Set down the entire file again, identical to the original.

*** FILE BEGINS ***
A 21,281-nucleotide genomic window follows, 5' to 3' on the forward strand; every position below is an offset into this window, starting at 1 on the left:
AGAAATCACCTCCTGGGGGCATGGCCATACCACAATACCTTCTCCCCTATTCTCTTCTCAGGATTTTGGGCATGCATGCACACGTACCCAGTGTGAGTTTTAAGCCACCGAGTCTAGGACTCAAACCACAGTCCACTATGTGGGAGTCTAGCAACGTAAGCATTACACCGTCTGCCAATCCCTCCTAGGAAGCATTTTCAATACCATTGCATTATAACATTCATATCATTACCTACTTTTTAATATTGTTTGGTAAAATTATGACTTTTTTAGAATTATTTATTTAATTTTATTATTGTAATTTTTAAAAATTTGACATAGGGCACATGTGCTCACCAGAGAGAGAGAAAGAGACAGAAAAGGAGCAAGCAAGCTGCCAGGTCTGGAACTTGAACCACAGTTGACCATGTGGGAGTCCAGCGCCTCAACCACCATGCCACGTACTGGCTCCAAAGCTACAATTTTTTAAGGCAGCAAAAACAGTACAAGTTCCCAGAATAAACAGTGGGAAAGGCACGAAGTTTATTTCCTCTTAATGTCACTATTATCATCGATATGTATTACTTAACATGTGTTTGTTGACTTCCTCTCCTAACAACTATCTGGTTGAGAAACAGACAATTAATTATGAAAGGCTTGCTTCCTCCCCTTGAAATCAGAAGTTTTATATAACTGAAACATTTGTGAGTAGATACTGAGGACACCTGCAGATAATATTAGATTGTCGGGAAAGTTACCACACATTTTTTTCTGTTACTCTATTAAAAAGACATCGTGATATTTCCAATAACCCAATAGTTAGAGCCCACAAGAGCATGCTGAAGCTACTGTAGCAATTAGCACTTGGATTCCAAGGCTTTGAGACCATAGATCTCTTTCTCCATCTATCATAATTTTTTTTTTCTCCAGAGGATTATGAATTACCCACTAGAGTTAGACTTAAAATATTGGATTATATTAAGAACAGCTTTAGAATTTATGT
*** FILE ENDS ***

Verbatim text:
A 21,281-nucleotide genomic window follows, 5' to 3' on the forward strand; every position below is an offset into this window, starting at 1 on the left:
AGAAATCACCTCCTGGGGGCATGGCCATACCACAATACCTTCTCCCCTATTCTCTTCTCAGGATTTTGGGCATGCATGCACACGTACCCAGTGTGAGTTTTAAGCCACCGAGTCTAGGACTCAAACCACAGTCCACTATGTGGGAGTCTAGCAACGTAAGCATTACACCGTCTGCCAATCCCTCCTAGGAAGCATTTTCAATACCATTGCATTATAACATTCATATCATTACCTACTTTTTAATATTGTTTGGTAAAATTATGACTTTTTTAGAATTATTTATTTAATTTTATTATTGTAATTTTTAAAAATTTGACATAGGGCACATGTGCTCACCAGAGAGAGAGAAAGAGACAGAAAAGGAGCAAGCAAGCTGCCAGGTCTGGAACTTGAACCACAGTTGACCATGTGGGAGTCCAGCGCCTCAACCACCATGCCACGTACTGGCTCCAAAGCTACAATTTTTTAAGGCAGCAAAAACAGTACAAGTTCCCAGAATAAACAGTGGGAAAGGCACGAAGTTTATTTCCTCTTAATGTCACTATTATCATCGATATGTATTACTTAACATGTGTTTGTTGACTTCCTCTCCTAACAACTATCTGGTTGAGAAACAGACAATTAATTATGAAAGGCTTGCTTCCTCCCCTTGAAATCAGAAGTTTTATATAACTGAAACATTTGTGAGTAGATACTGAGGACACCTGCAGATAATATTAGATTGTCGGGAAAGTTACCACACATTTTTTTCTGTTACTCTATTAAAAAGACATCGTGATATTTCCAATAACCCAATAGTTAGAGCCCACAAGAGCATGCTGAAGCTACTGTAGCAATTAGCACTTGGATTCCAAGGCTTTGAGACCATAGATCTCTTTCTCCATCTATCATAATTTTTTTTTTCTCCAGAGGATTATGAATTACCCACTAGAGTTAGACTTAAAATATTGGATTATATTAAGAACAGCTTTAGAATTTATGT